The last of Gary’s ‘Coventry caps’ came in a friendly against Russia in February 2002 but by the time he got to the tournament he had been released by the club and was officially recorded as being with no club rather than a Coventry player at the World Cup where he was vice-captain of the Republic.
Gary got a goal in the finals, scoring in a 3-1 win against Saudi Arabia after impressing in 1-1 draws against Cameroon and Germany. Victory over Saudi Arabia took the Irish through to the knock out stages where he was outstanding in a 1-1 draw with Spain. For all the shenanigans that went on in the Irish camp before the tournament with their best player – Roy Keane – walking out of the squad, McCarthy’s men returned home unbeaten.
Breen’s performances, especially against Germany and Spain, made him a much in demand defender, not least because following his release from Highfield Road he was available on a free. Having experienced the World Stage it looked as if Gary’s global horizons were set to continue when after Barcelona were rumoured to be interested Inter Milan came in for him, only for past problems with knee injuries to result in him failing a stringent medical with Internazionale.
Instead his next destination was West Ham but his year back in the capital was to be not far short of a disaster. A man of firm opinions and bold enough to always be prepared to voice them, last year for example Breen was publicly scathing of Declan Rice’s decision to switch allegiance from Ireland to England. Although he played loyally for Mick McCarthy at international level and then with Sunderland and Wolves there was also a public fall-out with ‘Mic-Mac’ during their time at Molineux. When he was at West Ham Gary had a well-publicised fall-out with Hammers boss Glenn Roeder following one of his international appearances. Praised for his display in a 2-0 win over Scotland, Breen attributed Ireland’s clean sheet to ‘organisation’ thereby indicating this was perhaps lacking at West Ham where he had recently been dropped after a 6-0 FA Cup defeat by Manchester United.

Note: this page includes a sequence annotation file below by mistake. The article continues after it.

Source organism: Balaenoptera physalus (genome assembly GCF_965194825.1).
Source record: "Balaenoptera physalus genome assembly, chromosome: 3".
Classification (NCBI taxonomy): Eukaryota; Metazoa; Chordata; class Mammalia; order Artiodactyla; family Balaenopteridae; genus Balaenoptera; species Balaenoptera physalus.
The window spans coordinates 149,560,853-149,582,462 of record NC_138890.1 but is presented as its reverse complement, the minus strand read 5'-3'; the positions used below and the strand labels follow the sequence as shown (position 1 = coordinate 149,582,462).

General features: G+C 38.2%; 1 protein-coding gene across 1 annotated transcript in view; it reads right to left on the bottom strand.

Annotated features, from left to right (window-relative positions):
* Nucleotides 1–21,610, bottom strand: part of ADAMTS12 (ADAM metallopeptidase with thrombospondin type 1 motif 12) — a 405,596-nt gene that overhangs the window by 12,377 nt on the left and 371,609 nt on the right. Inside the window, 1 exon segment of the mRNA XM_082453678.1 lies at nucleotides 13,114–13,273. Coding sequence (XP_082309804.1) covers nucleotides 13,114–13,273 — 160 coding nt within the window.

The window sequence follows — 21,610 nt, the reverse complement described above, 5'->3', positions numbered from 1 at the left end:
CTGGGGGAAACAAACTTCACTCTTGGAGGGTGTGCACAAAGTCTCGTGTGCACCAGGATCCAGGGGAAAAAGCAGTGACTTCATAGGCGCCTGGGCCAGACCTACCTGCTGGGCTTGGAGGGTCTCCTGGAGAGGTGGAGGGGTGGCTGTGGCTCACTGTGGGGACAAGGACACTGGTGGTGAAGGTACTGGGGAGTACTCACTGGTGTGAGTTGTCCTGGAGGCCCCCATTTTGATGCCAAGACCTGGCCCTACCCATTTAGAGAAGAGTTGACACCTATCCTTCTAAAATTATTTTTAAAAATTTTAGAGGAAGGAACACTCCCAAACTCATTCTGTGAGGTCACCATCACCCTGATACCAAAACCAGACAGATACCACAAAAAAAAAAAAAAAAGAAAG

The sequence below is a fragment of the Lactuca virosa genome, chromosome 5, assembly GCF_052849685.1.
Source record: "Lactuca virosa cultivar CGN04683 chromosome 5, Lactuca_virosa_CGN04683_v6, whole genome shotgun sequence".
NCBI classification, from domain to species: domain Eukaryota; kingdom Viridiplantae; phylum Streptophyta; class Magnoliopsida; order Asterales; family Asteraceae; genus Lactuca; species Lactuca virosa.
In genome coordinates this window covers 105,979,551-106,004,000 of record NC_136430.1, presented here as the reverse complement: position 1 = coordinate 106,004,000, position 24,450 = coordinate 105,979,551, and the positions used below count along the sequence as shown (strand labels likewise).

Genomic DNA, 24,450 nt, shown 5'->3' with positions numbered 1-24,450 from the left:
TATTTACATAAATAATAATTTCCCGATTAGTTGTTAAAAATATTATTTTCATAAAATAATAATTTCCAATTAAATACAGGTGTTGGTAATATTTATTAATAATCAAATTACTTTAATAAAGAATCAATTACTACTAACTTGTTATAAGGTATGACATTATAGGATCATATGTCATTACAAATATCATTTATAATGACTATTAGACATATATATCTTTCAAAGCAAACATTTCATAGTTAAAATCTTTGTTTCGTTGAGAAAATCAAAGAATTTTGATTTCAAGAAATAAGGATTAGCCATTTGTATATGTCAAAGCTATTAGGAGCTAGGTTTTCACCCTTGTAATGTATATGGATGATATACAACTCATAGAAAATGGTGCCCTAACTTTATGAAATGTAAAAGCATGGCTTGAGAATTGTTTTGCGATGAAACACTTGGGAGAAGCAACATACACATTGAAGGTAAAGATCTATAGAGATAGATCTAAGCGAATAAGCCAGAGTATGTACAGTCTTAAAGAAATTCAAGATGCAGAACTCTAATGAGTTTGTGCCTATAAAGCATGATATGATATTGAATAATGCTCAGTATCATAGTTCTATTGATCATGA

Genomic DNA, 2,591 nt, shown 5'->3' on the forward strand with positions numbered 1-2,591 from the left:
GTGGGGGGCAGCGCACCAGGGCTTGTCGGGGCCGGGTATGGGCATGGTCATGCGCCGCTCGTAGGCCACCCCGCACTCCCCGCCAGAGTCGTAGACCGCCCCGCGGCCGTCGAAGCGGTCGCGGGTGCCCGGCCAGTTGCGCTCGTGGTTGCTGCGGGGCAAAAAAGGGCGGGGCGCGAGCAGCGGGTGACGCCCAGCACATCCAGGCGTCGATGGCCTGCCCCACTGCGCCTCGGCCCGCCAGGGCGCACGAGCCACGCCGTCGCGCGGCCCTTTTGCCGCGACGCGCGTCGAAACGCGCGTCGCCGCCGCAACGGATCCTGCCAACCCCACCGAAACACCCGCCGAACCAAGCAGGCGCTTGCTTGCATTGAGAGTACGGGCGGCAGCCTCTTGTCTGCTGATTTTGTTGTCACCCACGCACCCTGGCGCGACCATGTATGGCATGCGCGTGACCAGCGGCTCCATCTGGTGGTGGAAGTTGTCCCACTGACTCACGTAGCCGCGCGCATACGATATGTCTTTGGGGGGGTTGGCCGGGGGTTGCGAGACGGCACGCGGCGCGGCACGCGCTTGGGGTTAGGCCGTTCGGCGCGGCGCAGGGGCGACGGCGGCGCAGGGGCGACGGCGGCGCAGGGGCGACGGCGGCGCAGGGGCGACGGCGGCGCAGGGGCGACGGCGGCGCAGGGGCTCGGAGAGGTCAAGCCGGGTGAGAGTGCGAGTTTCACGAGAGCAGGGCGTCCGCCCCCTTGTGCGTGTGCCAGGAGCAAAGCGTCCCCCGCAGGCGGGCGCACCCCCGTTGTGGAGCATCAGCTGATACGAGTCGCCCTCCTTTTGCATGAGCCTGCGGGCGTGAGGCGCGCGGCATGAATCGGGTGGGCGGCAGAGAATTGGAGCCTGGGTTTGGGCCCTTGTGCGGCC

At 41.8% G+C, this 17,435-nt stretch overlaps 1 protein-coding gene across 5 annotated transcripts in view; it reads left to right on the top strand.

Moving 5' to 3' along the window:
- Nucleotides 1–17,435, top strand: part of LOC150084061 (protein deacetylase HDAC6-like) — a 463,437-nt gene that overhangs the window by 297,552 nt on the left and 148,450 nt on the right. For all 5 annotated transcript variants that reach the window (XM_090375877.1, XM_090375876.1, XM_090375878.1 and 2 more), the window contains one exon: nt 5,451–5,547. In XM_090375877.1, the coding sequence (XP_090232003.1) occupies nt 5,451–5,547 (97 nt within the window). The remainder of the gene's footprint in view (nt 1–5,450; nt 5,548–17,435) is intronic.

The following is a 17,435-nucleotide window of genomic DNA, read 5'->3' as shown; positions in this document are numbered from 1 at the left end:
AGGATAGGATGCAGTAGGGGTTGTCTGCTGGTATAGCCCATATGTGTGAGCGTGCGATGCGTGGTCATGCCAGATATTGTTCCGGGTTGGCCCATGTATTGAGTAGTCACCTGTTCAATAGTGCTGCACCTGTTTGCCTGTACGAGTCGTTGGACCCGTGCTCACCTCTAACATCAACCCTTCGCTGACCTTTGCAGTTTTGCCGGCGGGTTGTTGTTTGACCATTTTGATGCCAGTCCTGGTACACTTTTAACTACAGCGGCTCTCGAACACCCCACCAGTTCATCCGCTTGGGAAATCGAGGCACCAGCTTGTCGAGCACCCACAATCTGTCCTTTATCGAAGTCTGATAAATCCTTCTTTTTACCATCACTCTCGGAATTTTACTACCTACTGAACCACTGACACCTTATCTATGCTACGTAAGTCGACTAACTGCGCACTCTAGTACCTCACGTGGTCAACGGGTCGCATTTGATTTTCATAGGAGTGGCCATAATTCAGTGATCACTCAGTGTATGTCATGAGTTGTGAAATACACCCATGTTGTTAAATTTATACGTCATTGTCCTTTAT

Although Roeder was replaced before the end of the season Breen still wanted a break from the Boleyn Ground. The Hammers had been relegated and Gary joined Sunderland who had gone down with them. The Black Cats had just been taken over by Mick McCarthy who was having a massive fire-sale of big names and bringing in bargain buys with Breen seen as his main acquisition.
After one game with Sunderland Gary was capped in a 2-1 home friendly win over Australia, winning further caps against Russia, Turkey and Switzerland in a season where he featured in the FA Cup and play-off semi-finals. Gary’s second season at Sunderland brought just two further caps in a year when he captained McCarthy’s men to the Championship title. Back in the Premier League he played regularly throughout an immediate relegation campaign before winning another cap in an end of season friendly, lost to Chile in Dublin. He then moved to Wolves as Niall Quinn took over at Sunderland, soon appointing Roy Keane as manager.
Much of Breen’s own time with Wolves, where he was club captain, was hampered by injury and in December 2008 he made the step into coaching, joining Barnet as player-coach. At the end of the season he became assistant manager but kept playing, making his 552nd and final league appearance in May 2010. It was a low key 1-0 home win over Rochdale but ever the committed professional Gary would have taken satisfaction from signing off with a clean sheet although he left the club the following month.
Between 2013 -2015 he acted as first team coach under Darren Ferguson at Peterborough before moving into media work. Now 46, Gary spent many of his best years with Coventry at Highfield Road, winning over a third of the caps achieved in what was a terrific international career.